Ocun Crack Gloves
Ethical decisions and choices have long been a central tenet of British trad climbing. The advent of rubber crack climbing gloves has provided yet another choice to have to make. Moving to the Peak District twenty something years ago I quickly picked up the art of hand jamming and enjoyed the masochistic act of hanging my weight from my hands as they were contorted into cracks of various widths and shapes. It never occurred to me, or seemingly anybody else at the time, to protect my hands from the rough rock. Often this would mean only a single attempt at a route or problem, followed by a couple of weeks to let the skin scab over and heal before some more. I remember a few folk who would tape up in the style befitting American crack climbers, but quite honestly I was too impatient a) to learn how to do it, and b) to actually put the tape on. So I carried on the same cycle. There was a certain satisfaction in sitting at work and looking at my bruised and battered hands on my keyboard knowing that they'd unlocked another classic crack the previous night.
Then the game changer. Technological innovation meets a bright spark and the crack glove is born. Made from a very durable, but thin rubber they are effectively a simple design cut from a flat sheet of the stuff. You fit your fingers and thumb through the appropriate holes, and close them around your wrist with a Velcro strap. The strap is pretty fiddly as it resides within a kind of pocket in the rubber so that once they are snugly on, the strap is tucked out of sight and out of the way of any potential jamming surface. It's actually a very neat way of making sure that you are not jamming against the Velcro, but it does take some practice to be able to put them on without a second pair of hands to help.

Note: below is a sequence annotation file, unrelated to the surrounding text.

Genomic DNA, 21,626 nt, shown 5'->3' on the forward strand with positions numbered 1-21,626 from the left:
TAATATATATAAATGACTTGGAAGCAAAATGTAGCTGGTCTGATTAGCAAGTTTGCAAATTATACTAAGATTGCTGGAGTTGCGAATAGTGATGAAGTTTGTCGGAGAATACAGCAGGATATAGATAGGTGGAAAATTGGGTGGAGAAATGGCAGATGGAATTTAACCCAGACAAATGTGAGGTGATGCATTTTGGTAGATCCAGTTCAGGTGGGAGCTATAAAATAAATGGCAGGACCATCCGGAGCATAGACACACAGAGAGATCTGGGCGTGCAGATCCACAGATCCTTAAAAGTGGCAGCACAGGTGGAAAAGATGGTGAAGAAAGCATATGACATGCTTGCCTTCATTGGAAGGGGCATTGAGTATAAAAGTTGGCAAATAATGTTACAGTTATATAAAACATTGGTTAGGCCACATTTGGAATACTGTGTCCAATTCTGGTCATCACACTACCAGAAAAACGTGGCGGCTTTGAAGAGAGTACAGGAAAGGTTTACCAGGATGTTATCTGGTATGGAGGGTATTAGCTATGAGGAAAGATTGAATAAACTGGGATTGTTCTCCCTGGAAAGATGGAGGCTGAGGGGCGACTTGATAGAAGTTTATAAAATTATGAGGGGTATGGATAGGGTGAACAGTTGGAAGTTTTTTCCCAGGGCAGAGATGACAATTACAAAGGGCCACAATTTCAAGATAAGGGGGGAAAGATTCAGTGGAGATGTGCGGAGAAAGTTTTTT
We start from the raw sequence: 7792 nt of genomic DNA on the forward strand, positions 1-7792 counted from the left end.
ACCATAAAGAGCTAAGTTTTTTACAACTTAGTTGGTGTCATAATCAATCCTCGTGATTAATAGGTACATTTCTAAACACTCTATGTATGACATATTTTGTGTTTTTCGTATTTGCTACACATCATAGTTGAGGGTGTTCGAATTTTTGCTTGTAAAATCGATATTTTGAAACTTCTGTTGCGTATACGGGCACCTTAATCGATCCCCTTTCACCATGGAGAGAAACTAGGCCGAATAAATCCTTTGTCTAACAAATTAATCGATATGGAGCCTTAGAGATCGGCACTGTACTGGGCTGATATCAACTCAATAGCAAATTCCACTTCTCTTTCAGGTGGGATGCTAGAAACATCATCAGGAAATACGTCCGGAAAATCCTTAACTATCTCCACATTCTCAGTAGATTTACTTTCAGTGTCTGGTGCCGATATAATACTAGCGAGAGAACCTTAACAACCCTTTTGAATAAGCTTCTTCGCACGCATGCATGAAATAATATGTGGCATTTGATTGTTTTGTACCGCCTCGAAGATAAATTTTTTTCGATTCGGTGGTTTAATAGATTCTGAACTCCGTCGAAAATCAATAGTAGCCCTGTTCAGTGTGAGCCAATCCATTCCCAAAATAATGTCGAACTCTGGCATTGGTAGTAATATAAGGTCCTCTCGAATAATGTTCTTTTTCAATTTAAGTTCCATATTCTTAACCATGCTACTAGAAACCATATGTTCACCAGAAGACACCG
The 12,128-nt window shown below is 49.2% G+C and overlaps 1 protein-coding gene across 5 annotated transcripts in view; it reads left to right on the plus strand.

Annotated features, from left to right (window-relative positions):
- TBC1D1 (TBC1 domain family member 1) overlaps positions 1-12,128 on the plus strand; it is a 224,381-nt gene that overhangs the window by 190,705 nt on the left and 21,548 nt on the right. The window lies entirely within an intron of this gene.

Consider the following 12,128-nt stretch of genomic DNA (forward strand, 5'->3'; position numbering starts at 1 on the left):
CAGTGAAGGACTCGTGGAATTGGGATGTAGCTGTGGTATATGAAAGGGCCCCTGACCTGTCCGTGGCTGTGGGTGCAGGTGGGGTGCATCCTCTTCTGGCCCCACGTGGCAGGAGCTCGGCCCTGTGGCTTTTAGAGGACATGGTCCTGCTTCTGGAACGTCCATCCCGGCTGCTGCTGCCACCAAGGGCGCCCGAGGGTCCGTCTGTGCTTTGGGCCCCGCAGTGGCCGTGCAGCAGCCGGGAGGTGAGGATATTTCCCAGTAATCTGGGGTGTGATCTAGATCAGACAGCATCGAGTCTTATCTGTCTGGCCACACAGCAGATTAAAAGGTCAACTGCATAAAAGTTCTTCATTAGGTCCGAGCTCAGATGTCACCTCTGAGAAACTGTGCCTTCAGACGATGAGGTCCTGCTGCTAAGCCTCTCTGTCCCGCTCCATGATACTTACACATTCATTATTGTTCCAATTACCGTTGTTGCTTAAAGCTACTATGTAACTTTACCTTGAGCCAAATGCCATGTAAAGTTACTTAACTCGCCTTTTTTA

Once they are on essentially they cover the back of your hands and the main knuckles in you actual hand (as opposed to in your fingers). Your fingers are left unencumbered so that you can climb as normal. They feel quite 'present' as the rings of rubber that circle each finger and your thumb are strong and durable. The first pair I tried on, and XL, were too big and baggy. The L size are snug.
I've used them a few times now and have to say that they are pretty effective. It's essential to make sure they fit very snugly otherwise your hands shift around inside the gloves. It's fair to say that your hands won't fit into the same old jams in exactly the same way as they are effectively now a few millimetres fatter, but really, that's not an issue as they will now fit some jams that you previously didn't, that bit better. When you get a jam that fits it has to be said that it is actually more reassuring than without the gloves, the rubber acting much like it does on your rock shoes, and being better adapted to actually grip the rock. And so far, I've not managed to scar myself! I should imagine on a big crack route in the desert or on Baffin Island they will make trips a whole lot more comfortable. Pretty revolutionary really. Do they bring the grade down? Possibly, but then so did the advent of sticky rubber shoes. It's all part of the evolution of the sport.
They weight 57g and retail at £25.95
More info on the Ocun website